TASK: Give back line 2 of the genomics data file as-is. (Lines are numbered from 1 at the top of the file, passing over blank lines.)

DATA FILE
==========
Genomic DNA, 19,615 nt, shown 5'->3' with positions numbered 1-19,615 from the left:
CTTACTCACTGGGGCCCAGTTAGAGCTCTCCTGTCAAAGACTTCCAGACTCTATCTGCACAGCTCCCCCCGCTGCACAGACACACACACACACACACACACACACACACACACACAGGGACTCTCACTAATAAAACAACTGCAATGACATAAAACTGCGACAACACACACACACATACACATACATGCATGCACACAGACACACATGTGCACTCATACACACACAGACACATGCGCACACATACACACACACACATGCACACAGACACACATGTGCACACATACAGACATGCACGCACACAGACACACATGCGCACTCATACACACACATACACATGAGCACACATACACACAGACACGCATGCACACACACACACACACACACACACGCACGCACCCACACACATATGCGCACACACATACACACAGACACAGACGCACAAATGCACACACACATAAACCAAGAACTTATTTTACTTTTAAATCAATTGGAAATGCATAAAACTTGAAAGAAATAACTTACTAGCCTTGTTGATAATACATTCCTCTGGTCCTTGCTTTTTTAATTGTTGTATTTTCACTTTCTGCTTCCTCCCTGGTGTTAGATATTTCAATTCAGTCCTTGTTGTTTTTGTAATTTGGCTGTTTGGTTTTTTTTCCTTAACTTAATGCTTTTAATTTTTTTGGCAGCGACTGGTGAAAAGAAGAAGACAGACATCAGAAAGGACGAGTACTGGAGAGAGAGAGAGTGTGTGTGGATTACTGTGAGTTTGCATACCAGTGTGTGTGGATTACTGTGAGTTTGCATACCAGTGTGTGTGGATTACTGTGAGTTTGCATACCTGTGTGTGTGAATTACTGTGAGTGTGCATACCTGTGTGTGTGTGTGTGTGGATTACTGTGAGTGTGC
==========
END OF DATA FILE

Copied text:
CTTACTCACTGGGGCCCAGTTAGAGCTCTCCTGTCAAAGACTTCCAGACTCTATCTGCACAGCTCCCCCCGCTGCACAGACACACACACACACACACACACACACACACACACACAGGGACTCTCACTAATAAAACAACTGCAATGACATAAAACTGCGACAACACACACACACATACACATACATGCATGCACACAGACACACATGTGCACTCATACACACACAGACACATGCGCACACATACACACACACACATGCACACAGACACACATGTGCACACATACAGACATGCACGCACACAGACACACATGCGCACTCATACACACACATACACATGAGCACACATACACACAGACACGCATGCACACACACACACACACACACACACGCACGCACCCACACACATATGCGCACACACATACACACAGACACAGACGCACAAATGCACACACACATAAACCAAGAACTTATTTTACTTTTAAATCAATTGGAAATGCATAAAACTTGAAAGAAATAACTTACTAGCCTTGTTGATAATACATTCCTCTGGTCCTTGCTTTTTTAATTGTTGTATTTTCACTTTCTGCTTCCTCCCTGGTGTTAGATATTTCAATTCAGTCCTTGTTGTTTTTGTAATTTGGCTGTTTGGTTTTTTTTCCTTAACTTAATGCTTTTAATTTTTTTGGCAGCGACTGGTGAAAAGAAGAAGACAGACATCAGAAAGGACGAGTACTGGAGAGAGAGAGAGTGTGTGTGGATTACTGTGAGTTTGCATACCAGTGTGTGTGGATTACTGTGAGTTTGCATACCAGTGTGTGTGGATTACTGTGAGTTTGCATACCTGTGTGTGTGAATTACTGTGAGTGTGCATACCTGTGTGTGTGTGTGTGTGGATTACTGTGAGTGTGC